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Author Skibicky, Uliana V
Title The Impact of Long-Term Exercise on Self-Regulation Capacity and Obesity / Overweight
book jacket
Descript 173 p
Note Source: Dissertation Abstracts International, Volume: 72-02, Section: B, page: 1157
Adviser: Andrea Miller
Thesis (Ph.D.)--Walden University, 2011
The issue of obesity/overweight is a leading public health concern due to its prevalence and associated risk of morbidity and mortality. Researchers have identified self-regulation failure as a primary cause of obesity/overweight and suggest that the solution lies in increasing one's self-regulatory capacity. Conflicting self-regulation theories agree that self-regulation capacity can be increased by engaging in a self-regulatory behavior while avoiding the effects of depletion. Short-term exercise has been associated with enhanced self-regulation; however, the impact of long-term exercise is unknown (one theory predicting depletion, another enhancement). This study investigated the impact of long-term exercise on self-regulation capacity and obesity/overweight status. 153 U.S. adults participated in this quantitative, non-experimental study. It investigated the differences in self-regulation capacity among 4 exercise duration categories (non, early, long-term, and very long-term) in terms of: (a) diet quality as measured by the Healthy Eating Index-2005; (b) eating behaviors as measured by the Eating Attitudes Test-26; and (c) body mass index (BMI). The data were analyzed using MANOVA. Results showed differences in self-regulation capacity among the exercise categories whereby the very long-term exercisers reported the highest diet quality rating and the lowest BMI. In conclusion, long-term exercise was related to: (a) enhanced self-regulation capacity evidenced by improved diet quality and BMI; and (b) an overall reduction in obesity/overweight. The positive social change implications of this study were to improve the success of obesity/overweight treatment and prevention programs by addressing poor self-regulation for more durable weight management, greater physical/emotional health, and reduced medical costs; and to endorse 1 of the 3 conflicting self-regulation theories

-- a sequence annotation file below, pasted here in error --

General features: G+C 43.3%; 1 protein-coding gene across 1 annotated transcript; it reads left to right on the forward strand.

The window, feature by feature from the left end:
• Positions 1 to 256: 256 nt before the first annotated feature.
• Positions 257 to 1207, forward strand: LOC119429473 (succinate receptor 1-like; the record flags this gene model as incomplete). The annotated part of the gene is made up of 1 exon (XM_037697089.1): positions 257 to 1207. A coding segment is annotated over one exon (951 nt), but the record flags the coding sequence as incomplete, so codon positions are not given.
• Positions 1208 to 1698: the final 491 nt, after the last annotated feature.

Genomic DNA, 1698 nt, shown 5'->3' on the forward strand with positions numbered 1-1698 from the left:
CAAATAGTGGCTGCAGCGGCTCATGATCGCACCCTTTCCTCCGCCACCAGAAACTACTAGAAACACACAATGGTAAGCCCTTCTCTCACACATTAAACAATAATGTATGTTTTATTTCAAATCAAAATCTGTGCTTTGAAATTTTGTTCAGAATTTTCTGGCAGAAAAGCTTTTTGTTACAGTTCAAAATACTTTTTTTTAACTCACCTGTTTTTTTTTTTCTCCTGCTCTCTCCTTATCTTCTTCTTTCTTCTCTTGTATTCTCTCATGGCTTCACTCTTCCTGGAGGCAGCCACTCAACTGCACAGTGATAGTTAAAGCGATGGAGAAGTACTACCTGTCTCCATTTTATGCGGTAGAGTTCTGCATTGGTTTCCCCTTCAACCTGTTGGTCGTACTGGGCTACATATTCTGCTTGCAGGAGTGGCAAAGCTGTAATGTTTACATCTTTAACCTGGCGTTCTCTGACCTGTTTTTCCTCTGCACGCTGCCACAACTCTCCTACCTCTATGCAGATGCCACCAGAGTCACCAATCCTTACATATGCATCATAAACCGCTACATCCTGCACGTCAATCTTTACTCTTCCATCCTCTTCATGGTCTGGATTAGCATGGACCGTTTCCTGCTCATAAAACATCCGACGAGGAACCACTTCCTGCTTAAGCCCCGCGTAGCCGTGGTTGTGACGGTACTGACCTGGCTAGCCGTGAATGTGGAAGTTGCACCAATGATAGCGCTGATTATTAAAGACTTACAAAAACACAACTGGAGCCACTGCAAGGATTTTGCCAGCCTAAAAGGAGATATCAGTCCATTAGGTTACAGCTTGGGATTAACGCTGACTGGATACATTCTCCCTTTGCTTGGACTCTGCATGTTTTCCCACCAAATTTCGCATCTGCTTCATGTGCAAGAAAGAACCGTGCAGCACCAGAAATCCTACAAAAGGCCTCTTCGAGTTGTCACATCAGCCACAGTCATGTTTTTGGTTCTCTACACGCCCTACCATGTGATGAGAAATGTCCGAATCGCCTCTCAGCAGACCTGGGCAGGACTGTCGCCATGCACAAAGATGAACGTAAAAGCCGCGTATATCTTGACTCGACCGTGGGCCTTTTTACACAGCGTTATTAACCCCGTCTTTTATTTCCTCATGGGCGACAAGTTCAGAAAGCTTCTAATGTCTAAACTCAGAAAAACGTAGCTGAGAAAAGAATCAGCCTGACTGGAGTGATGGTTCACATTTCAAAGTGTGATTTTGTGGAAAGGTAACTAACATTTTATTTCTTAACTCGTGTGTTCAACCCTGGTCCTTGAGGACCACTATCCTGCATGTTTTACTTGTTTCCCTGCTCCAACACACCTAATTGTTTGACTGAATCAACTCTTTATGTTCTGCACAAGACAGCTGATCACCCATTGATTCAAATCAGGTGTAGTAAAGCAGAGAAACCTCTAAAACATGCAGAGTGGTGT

School code: 0543
Host Item Dissertation Abstracts International 72-02B
Subject Health Sciences, Nutrition
Health Sciences, Public Health
Psychology, Behavioral Sciences
Alt Author Walden University. Psychology
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